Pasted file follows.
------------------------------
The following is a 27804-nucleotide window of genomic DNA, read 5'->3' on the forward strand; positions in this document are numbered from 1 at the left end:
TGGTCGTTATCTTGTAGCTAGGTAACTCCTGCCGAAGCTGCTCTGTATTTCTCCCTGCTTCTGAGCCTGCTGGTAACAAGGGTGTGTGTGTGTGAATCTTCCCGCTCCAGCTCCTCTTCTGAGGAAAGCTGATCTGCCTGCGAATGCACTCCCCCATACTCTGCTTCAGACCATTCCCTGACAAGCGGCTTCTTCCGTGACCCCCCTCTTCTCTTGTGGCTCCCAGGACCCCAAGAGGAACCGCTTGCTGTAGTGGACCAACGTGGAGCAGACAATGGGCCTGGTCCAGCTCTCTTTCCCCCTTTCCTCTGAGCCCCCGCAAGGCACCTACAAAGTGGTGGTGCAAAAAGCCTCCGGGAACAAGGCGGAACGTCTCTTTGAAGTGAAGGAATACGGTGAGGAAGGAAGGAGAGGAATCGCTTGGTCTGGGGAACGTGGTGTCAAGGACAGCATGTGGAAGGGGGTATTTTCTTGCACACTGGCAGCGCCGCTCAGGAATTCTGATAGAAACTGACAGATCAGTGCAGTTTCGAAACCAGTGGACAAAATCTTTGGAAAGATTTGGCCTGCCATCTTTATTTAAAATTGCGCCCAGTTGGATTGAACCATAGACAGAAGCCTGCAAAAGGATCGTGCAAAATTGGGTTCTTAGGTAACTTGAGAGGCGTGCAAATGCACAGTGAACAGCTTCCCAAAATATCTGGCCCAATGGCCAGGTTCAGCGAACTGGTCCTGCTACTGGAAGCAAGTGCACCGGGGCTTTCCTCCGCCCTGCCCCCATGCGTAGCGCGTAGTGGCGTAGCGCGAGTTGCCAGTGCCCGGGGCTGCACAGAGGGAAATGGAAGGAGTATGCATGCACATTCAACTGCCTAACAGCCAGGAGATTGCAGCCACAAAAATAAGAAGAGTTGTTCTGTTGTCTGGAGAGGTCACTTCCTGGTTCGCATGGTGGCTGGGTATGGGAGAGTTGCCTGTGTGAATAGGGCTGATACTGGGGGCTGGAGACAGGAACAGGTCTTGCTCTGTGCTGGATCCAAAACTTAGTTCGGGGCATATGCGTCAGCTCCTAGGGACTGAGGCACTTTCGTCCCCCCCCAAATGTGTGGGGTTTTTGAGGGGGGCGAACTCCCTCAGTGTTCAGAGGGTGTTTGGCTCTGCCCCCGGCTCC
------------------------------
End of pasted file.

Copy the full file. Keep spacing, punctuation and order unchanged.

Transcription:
The following is a 27804-nucleotide window of genomic DNA, read 5'->3' on the forward strand; positions in this document are numbered from 1 at the left end:
TGGTCGTTATCTTGTAGCTAGGTAACTCCTGCCGAAGCTGCTCTGTATTTCTCCCTGCTTCTGAGCCTGCTGGTAACAAGGGTGTGTGTGTGTGAATCTTCCCGCTCCAGCTCCTCTTCTGAGGAAAGCTGATCTGCCTGCGAATGCACTCCCCCATACTCTGCTTCAGACCATTCCCTGACAAGCGGCTTCTTCCGTGACCCCCCTCTTCTCTTGTGGCTCCCAGGACCCCAAGAGGAACCGCTTGCTGTAGTGGACCAACGTGGAGCAGACAATGGGCCTGGTCCAGCTCTCTTTCCCCCTTTCCTCTGAGCCCCCGCAAGGCACCTACAAAGTGGTGGTGCAAAAAGCCTCCGGGAACAAGGCGGAACGTCTCTTTGAAGTGAAGGAATACGGTGAGGAAGGAAGGAGAGGAATCGCTTGGTCTGGGGAACGTGGTGTCAAGGACAGCATGTGGAAGGGGGTATTTTCTTGCACACTGGCAGCGCCGCTCAGGAATTCTGATAGAAACTGACAGATCAGTGCAGTTTCGAAACCAGTGGACAAAATCTTTGGAAAGATTTGGCCTGCCATCTTTATTTAAAATTGCGCCCAGTTGGATTGAACCATAGACAGAAGCCTGCAAAAGGATCGTGCAAAATTGGGTTCTTAGGTAACTTGAGAGGCGTGCAAATGCACAGTGAACAGCTTCCCAAAATATCTGGCCCAATGGCCAGGTTCAGCGAACTGGTCCTGCTACTGGAAGCAAGTGCACCGGGGCTTTCCTCCGCCCTGCCCCCATGCGTAGCGCGTAGTGGCGTAGCGCGAGTTGCCAGTGCCCGGGGCTGCACAGAGGGAAATGGAAGGAGTATGCATGCACATTCAACTGCCTAACAGCCAGGAGATTGCAGCCACAAAAATAAGAAGAGTTGTTCTGTTGTCTGGAGAGGTCACTTCCTGGTTCGCATGGTGGCTGGGTATGGGAGAGTTGCCTGTGTGAATAGGGCTGATACTGGGGGCTGGAGACAGGAACAGGTCTTGCTCTGTGCTGGATCCAAAACTTAGTTCGGGGCATATGCGTCAGCTCCTAGGGACTGAGGCACTTTCGTCCCCCCCCAAATGTGTGGGGTTTTTGAGGGGGGCGAACTCCCTCAGTGTTCAGAGGGTGTTTGGCTCTGCCCCCGGCTCC